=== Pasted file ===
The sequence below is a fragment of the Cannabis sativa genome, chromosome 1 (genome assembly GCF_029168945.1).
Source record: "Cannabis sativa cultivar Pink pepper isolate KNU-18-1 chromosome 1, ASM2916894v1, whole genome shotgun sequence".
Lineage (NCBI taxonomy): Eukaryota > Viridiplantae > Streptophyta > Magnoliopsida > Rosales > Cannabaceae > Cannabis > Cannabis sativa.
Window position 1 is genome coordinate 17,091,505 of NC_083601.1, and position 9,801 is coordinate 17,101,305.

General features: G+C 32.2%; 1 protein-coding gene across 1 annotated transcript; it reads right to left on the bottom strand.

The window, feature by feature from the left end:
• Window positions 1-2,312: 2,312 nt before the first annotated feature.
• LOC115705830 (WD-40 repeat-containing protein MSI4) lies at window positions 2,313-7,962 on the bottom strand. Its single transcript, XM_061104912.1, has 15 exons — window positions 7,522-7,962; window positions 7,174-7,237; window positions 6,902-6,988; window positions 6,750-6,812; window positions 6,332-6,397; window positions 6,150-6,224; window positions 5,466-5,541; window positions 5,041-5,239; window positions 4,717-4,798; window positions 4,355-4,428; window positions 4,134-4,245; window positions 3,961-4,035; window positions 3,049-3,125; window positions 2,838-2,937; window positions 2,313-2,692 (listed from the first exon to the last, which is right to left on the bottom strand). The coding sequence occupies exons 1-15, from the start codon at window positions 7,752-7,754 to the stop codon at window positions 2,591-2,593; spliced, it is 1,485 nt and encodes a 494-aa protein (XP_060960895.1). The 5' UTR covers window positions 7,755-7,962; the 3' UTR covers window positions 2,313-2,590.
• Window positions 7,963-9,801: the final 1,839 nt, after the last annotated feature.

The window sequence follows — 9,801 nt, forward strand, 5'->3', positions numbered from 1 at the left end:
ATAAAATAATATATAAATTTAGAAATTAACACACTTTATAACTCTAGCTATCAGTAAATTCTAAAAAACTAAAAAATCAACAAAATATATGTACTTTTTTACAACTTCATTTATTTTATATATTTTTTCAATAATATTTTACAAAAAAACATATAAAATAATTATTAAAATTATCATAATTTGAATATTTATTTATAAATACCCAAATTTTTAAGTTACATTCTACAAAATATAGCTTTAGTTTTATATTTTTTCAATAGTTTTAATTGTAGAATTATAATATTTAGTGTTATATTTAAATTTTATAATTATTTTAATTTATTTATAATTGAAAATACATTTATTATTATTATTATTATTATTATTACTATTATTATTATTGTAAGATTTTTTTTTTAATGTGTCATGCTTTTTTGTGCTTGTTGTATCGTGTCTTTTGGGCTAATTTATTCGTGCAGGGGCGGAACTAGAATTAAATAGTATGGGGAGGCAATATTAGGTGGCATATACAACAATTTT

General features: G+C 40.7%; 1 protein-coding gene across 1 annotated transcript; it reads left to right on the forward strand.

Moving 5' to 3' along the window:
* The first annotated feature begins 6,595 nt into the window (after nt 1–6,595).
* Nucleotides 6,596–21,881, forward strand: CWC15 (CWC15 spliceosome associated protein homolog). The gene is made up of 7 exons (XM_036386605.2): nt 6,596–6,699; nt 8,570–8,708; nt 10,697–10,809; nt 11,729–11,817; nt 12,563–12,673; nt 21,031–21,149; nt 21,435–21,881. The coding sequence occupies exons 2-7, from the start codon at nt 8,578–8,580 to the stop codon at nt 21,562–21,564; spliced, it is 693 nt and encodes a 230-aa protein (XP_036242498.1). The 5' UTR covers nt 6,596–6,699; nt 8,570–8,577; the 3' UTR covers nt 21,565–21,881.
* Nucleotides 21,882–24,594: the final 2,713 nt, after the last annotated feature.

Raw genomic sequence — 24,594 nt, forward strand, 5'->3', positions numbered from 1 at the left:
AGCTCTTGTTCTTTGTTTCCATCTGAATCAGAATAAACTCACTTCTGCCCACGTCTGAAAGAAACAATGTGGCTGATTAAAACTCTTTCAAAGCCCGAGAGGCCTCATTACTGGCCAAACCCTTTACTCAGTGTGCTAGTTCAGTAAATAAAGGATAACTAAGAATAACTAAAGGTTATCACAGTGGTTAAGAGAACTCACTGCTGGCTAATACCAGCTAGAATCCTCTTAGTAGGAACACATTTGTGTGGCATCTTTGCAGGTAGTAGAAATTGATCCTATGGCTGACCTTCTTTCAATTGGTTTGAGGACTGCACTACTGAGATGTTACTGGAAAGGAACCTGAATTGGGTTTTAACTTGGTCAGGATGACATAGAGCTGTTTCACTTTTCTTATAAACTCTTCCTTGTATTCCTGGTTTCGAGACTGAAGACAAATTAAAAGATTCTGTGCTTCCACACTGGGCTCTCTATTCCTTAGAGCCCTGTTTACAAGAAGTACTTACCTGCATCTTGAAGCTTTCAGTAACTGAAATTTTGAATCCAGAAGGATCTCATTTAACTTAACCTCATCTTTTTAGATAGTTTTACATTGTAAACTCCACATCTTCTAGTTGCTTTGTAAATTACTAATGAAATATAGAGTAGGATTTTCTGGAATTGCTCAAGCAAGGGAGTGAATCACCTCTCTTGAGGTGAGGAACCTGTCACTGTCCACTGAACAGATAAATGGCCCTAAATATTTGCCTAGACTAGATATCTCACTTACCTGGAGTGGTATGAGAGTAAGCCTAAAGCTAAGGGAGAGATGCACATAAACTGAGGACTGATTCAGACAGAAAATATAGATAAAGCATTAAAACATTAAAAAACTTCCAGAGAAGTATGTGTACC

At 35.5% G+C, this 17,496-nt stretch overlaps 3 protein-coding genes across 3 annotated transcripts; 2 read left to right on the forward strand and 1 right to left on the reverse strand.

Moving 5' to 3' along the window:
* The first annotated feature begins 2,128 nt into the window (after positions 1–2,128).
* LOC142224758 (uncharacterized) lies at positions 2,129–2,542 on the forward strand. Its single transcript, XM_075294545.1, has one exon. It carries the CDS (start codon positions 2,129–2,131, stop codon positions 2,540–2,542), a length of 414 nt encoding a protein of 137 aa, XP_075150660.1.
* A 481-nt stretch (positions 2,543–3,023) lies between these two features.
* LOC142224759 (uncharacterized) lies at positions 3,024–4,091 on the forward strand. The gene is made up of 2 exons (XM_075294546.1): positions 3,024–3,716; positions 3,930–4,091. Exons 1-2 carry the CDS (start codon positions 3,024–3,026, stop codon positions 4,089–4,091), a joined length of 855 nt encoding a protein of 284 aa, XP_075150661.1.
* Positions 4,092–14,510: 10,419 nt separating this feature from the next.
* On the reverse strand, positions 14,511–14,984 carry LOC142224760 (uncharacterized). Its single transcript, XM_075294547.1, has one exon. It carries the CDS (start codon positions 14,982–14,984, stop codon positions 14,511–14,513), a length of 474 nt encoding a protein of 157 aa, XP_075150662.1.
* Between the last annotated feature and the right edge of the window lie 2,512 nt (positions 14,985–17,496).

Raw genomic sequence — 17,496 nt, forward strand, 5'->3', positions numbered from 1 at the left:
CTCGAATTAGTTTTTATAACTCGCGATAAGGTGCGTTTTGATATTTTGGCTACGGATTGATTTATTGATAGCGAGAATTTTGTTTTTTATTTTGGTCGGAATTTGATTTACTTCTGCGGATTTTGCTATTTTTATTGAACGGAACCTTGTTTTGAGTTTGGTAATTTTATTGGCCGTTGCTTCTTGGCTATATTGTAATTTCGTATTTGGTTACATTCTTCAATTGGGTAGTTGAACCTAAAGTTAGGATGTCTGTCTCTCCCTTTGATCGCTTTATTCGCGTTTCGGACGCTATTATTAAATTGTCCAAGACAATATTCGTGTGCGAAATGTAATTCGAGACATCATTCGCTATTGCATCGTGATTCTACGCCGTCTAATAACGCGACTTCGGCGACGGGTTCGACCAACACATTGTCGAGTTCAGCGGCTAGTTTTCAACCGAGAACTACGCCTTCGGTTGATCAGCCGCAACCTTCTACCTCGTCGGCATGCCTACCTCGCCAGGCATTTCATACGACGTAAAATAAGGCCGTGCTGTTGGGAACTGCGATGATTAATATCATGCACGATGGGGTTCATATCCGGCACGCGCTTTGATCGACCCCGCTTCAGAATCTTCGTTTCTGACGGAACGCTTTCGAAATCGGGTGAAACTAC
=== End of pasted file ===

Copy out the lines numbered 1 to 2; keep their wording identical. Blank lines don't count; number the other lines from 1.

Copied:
The sequence below is a fragment of the Cannabis sativa genome, chromosome 1 (genome assembly GCF_029168945.1).
Source record: "Cannabis sativa cultivar Pink pepper isolate KNU-18-1 chromosome 1, ASM2916894v1, whole genome shotgun sequence".